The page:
How to Travel to Sweden From the UK

Updated April 07, 2017

Europe's extensive network of trains, ferries and low-cost airfare routes makes intercontinental travel convenient and budget-friendly. Getting from the UK to Sweden, separated by the Northern Sea, can be a matter of hours, if you choose to fly or can take days, if you decide to travel overland by train.

Make your way to London or Edinburgh, Scotland. While it is possible to book an indirect flight from any UK city to Stockholm, Gothenburg or Malmo, Sweden, you will always need to go through Gatwick, Stansted or Heathrow airport in London. The Edinburgh airport has direct flights only to Stockholm. It's more cost effective to travel to London for a direct flight than to book an indirect flight.

Book your flight from London to Stockholm, Gothenburg or Malmo, or from Edinburg to Stockholm. Ryanair, which has the lowest fares, flies from Stansted Airport (STO) to Stockholm's S. Skavsta Airport (NYO). It is possible to fly from Gatwick (LGW) to Skavsta, but this route tends to be more expensive. You can also explore direct flights from London to Gothenburg or Malmo.

Fly from the United Kingdom to Sweden. British, American and European Union citizens can enter Sweden without a visa.

Leave from London's St. Pancras which has England's only Eurostar terminal. The Eurostar is a high-speed railway system connecting England, France, Belgium and the Netherlands. The trip from St. Pancras to Stockholm takes between 30 and 36 hours, depending on if you opt for the overnight or high-speed train for the Copenhagen leg to Stockholm.

Take the Eurostar from St. Pancras to Brussels, Belgium. The train departs at 2:34 p.m. six days a week. Saturday is the exception. The Eurostar arrives in Brussels at 4:03 p.m.

Travel from Brussels to Cologne using ICE, Germany's high-speed train system that connects major cities in the region. From Cologne catch the City Night Line sleeper train to Copenhagen, Denmark.

Stay overnight in Copenhagen and catch the X2000 high-speed train to Stockholm the next day. The journey takes about five hours. Or take a local train from Copenhagen to Malmo -- a 45-minute ride. From Malmo you can connect to the overnight train going to Stockholm. The overnight train departs Malmo at 11:06 p.m., arriving in Stockholm at 5:55 a.m. While the journey is longer you save money on a night's hotel, and have a full day in Stockholm.

Travel to Harwich, located about 70 miles from London on England's east coast. Trains depart from London's Liverpool Street station every hour for Harwich International station. You will need to change trains in Manningtree. The ferry terminal is located next to International station.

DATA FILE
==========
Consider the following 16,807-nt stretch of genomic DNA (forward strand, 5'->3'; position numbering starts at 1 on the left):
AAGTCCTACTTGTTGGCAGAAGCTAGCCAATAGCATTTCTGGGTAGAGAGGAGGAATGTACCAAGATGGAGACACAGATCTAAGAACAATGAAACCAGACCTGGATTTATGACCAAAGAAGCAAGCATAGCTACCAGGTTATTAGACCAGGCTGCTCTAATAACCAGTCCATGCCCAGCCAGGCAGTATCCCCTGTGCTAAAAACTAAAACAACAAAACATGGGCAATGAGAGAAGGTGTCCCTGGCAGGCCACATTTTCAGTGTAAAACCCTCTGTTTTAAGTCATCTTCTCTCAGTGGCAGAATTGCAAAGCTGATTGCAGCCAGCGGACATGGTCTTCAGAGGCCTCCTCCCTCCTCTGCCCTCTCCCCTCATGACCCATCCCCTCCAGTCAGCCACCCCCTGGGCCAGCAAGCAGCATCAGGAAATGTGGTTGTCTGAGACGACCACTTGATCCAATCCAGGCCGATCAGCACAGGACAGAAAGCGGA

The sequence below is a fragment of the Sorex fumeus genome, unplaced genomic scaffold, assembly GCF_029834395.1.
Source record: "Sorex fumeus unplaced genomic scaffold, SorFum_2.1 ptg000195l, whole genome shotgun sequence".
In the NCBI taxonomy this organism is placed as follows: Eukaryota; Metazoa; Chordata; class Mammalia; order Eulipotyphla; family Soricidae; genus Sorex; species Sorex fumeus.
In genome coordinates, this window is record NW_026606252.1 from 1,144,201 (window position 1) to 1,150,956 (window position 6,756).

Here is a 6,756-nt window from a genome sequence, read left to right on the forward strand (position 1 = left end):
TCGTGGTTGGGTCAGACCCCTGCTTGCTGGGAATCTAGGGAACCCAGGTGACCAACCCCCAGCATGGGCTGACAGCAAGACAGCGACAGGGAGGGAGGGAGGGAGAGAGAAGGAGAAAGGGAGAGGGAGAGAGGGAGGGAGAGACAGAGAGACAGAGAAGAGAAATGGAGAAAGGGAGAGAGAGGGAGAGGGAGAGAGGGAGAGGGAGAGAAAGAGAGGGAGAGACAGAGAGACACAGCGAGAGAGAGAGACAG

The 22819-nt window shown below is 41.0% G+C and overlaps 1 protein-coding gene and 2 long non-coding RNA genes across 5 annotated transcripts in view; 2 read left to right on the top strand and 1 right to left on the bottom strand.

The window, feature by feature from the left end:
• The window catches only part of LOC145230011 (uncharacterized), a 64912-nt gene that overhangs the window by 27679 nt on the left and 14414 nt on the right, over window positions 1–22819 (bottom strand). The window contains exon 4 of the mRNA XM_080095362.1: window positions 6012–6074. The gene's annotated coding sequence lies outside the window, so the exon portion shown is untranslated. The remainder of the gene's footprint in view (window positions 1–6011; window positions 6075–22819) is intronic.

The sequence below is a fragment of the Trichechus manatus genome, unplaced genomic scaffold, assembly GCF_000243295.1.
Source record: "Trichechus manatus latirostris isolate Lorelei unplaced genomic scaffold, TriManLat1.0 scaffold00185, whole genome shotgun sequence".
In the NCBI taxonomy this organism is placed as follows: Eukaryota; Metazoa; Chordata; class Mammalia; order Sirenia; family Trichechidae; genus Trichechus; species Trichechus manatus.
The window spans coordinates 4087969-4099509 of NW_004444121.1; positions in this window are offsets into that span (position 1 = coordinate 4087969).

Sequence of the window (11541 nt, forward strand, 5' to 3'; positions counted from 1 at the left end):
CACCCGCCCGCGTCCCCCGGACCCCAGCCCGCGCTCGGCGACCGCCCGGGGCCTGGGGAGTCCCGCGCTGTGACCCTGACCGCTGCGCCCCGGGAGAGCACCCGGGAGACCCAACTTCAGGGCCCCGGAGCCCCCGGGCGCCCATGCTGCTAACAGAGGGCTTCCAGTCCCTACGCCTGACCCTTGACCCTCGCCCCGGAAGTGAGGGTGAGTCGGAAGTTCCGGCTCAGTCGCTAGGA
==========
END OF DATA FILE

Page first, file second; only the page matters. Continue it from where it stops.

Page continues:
Take the ferry operated by DFDS Seaways from Harwich to Esbjerg, Denmark. The crossing is made on Wednesdays, Fridays and Sundays, departing Harwich at 5:45 p.m. and arriving in Esbjerg at 1 p.m. the following day.The DANA SIRENA accommodates up to 600 people with cabins, two restaurants and a bar. Ticket prices depend on cabin type and whether you are travelling with a vehicle.

Take a bus, taxi or walk to the Esbjerg railway station. Walking takes about 20 minutes. Buses depart the terminal about every 20 minutes. A taxi ride takes a few minutes but this is the most costly option.

Take the Intercity train from Esbjerg to Copenhagen's main railway station, a 180-mile journey through Denmark. Trains depart Esbjerg every 45 minutes for Copenhagen. The last one leaves at 4:26 p.m.

Stay overnight in Copehagen and catch the X2000 high-speed train to Stockhom the next day. The journey takes about five hours. Or take a local train from Copenhagen to Malmo. From there you can connect to the overnight train going to Stockholm.


Train travellers have plenty of alternatives such as going from London to Paris and then on to Sweden. In Sweden you can travel via the low-cost airline SAS, use the comprehensive rail network operated by Swedish State Railways, or by bus or car. One interesting way to travel between Stockholm and Gothenburg is on a vintage steamer on the Gota Canal.

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About the Author

Richard Ludwig has been a writer for over eight years and has had his work published in "Co-Ed Magazine," the "East Manatee County Observer" and the Disaster and Recovery e-magazine. He received journalism and sociology degrees from the University of South Florida.